First posted on 02-28-2014
With paddlefish season fast approaching, the Missouri Department of Conservation has encouraging news for snaggers.
Missouri’s paddlefish snagging season runs from March 15 through April 30. The state’s paddlefish snagging waters include the Osage River below Bagnell Dam, Lake of the Ozarks, Truman and Table Rock lakes, the Missouri and Mississippi rivers, and their larger tributaries. Artificial stocking sustains the reservoir fisheries. The quality of fishing varies from year to year because the Conservation Department stocks more paddlefish some years than it does in others.
That happened in 2001, when the Conservation Department’s Blind Pony Fish Hatchery produced its second-largest crop of paddlefish in history. More than 145,000 young paddlefish found their way into Missouri waters that year. Blind Pony had a moderately good year in 2007. Then in 2008, a particularly favorable set of conditions produced the largest crop of all time, an astonishing 260,000 paddlefish.
“Spoonbills,” as they also are known, take seven or eight years to grow to legal size. After that, the number of fish from a particular year-class dwindles because of angler harvest and natural mortality. The 2001 year-class of paddlefish is mostly gone now, though a few large survivors – now weighing well over 50 pounds – remain. Much more significant than these few holdovers is the slug of fish from the 2007 and 2008 stockings. Anglers should notice these 6- and 7-year-old fish this year.
“The 2007 year-class is 7 years old and should start providing a good number of legal, 34-inch fish weighing 25 to 30 pounds,” says Trish Yasger, a fisheries management biologist with the Conservation Department. “When the 2008 year-class starts to come of age next year, we hope to see some really good paddlefish snagging, and it should continue over the next several years.”
Yasger is cautious about predicting a huge paddlefish boom in the coming years as a result of the bumper crop of 2008. Conservation agents broke up an international paddlefish trafficking operation in Warsaw last year, and she says the results of this large-scale poaching are hard to predict.
“We aren’t sure what effect that illegal activity might have had on the population,” says Yasger. “Poachers stole a lot of fish from legal snaggers. I think this will be a good year, but don’t want people to think that there will be a lot more 50-pound-plus fish in the near future.”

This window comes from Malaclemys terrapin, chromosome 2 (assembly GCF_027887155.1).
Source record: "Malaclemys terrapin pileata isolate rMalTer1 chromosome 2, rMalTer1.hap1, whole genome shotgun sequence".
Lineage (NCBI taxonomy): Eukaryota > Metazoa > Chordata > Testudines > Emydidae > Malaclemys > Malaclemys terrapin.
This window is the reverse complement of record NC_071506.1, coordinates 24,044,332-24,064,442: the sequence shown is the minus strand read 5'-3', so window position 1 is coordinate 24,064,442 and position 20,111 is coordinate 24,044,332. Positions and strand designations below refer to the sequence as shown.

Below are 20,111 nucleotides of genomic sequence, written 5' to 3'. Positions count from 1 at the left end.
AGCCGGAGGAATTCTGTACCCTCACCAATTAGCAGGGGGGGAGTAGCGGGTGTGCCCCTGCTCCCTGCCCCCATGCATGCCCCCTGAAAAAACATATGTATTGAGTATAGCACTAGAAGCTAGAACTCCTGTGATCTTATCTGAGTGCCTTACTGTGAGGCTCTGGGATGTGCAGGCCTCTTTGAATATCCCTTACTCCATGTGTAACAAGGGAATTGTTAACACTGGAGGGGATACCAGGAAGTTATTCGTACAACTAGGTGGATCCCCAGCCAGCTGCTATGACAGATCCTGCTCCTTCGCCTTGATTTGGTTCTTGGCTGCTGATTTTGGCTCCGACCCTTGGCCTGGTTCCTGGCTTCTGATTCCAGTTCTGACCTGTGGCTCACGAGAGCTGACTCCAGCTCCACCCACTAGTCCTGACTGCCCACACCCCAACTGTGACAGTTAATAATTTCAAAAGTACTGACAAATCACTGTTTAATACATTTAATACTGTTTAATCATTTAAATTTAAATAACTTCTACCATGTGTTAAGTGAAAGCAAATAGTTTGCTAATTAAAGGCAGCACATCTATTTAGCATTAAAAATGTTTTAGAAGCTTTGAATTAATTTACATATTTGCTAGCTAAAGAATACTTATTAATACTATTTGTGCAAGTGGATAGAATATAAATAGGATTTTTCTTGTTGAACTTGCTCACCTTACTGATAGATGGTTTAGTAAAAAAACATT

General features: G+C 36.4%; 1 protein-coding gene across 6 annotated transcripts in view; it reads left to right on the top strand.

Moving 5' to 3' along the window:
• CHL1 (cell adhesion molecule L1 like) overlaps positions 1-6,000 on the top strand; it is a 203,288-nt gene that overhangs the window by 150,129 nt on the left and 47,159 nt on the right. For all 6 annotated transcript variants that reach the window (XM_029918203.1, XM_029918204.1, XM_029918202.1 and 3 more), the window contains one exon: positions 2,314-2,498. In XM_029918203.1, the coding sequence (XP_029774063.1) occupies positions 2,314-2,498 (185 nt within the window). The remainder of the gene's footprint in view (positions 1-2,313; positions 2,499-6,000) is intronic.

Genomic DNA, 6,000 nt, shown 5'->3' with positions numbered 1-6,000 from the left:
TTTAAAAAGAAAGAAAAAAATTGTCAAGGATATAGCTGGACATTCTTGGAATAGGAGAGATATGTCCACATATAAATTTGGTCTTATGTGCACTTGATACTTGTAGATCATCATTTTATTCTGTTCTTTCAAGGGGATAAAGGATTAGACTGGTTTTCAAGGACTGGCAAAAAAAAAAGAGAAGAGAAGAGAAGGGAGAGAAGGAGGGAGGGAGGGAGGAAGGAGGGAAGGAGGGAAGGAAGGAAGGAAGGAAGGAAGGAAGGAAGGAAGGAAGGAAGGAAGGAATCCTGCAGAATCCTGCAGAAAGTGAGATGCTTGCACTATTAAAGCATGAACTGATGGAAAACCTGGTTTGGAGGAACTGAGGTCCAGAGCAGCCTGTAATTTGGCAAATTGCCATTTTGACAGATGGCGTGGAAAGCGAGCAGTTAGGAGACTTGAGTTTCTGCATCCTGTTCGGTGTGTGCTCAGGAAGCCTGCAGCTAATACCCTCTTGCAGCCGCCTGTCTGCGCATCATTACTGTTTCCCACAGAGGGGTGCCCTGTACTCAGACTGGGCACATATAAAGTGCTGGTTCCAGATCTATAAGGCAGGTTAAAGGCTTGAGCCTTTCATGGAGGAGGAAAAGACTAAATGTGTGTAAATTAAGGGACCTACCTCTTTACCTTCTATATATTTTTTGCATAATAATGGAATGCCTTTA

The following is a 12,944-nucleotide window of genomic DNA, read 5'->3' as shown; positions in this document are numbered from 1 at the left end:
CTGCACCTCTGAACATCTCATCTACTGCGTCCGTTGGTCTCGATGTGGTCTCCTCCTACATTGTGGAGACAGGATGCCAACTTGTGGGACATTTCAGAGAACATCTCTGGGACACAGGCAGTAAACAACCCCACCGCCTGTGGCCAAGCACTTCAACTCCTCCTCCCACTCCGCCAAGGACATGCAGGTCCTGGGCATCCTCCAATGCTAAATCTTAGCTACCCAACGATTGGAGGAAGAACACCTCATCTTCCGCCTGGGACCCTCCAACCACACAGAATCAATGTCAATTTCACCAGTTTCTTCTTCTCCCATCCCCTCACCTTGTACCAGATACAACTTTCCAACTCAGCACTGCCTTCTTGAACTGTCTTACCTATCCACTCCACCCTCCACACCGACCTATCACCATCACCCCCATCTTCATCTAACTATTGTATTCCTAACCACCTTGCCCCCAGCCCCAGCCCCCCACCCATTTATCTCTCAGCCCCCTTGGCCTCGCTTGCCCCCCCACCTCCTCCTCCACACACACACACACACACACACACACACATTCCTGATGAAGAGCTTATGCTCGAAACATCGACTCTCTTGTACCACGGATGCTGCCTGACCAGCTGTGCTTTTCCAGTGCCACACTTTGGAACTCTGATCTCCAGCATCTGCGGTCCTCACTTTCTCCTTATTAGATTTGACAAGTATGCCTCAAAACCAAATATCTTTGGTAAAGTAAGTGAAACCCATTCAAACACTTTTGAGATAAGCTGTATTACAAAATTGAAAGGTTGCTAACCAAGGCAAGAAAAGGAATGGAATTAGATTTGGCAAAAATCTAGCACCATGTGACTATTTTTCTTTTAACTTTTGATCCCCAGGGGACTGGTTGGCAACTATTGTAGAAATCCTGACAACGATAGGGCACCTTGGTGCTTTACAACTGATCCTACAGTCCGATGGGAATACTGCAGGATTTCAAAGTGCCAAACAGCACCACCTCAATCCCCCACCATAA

Yasger noted that weather always plays an important role in determining paddlefish anglers’ success. Paddlefish are easiest to catch when they swim upstream and congregate below dams in response to warm spring rains. The best snagging conditions occur when water temperature reaches 50 to 55 degrees and there is an increase in flow.
Yasger says this year’s peak action could be delayed by unusually cold winter weather.
“The heavy snowfall and extremely cold weather we experienced in February are still making themselves felt in stream temperatures,” said Yasger. “A spell of unusually warm, sunny weather could speed things up a little, but that doesn’t seem likely to happen before March 15, based on the extended weather forecast.”
Yasger said paddlefish season often gets off to a slow start. That is because the opening and closing dates are set to ensure that the season brackets the fish’s spawning run.
“Paddlefish don’t often start running upstream as early as March 15,” said Yasger, “and it would be very rare for the run to extend past April 30. We don’t usually see lots of big fish being caught on opening day. Harvest early in the season is typically dominated by local fish and small males. As water temperature and flows increase, you will start seeing more of the larger females.”
The minimum legal length limit for paddlefish at Lake of the Ozarks, Truman Reservoir, Table Rock Lake, and their tributaries is 34 inches, measured from the eye to the fork of the tail. The minimum length limit is 24 inches in the Osage River below Bagnell Dam and in other Missouri waters.
Anglers need current fishing permits to snag paddlefish or to operate a boat for snaggers. If you are fishing on Lake of the Ozarks and its tributaries, the Osage River below U.S. Highway 54, or on Truman Lake and its tributaries, you must stop snagging for any species after taking a daily limit of two paddlefish. Check the Wildlife Code book for further details about paddlefish regulations.
Yasger notes that many snaggers land paddlefish with gaffs. This can fatally injure sublegal fish. Using large landing nets prevents injury, so anglers can release sublegal fish unharmed, allowing them to grow to legal size.
For a high-resolution photo to accompany this story, see http://mdc.mo.gov/node/27165.
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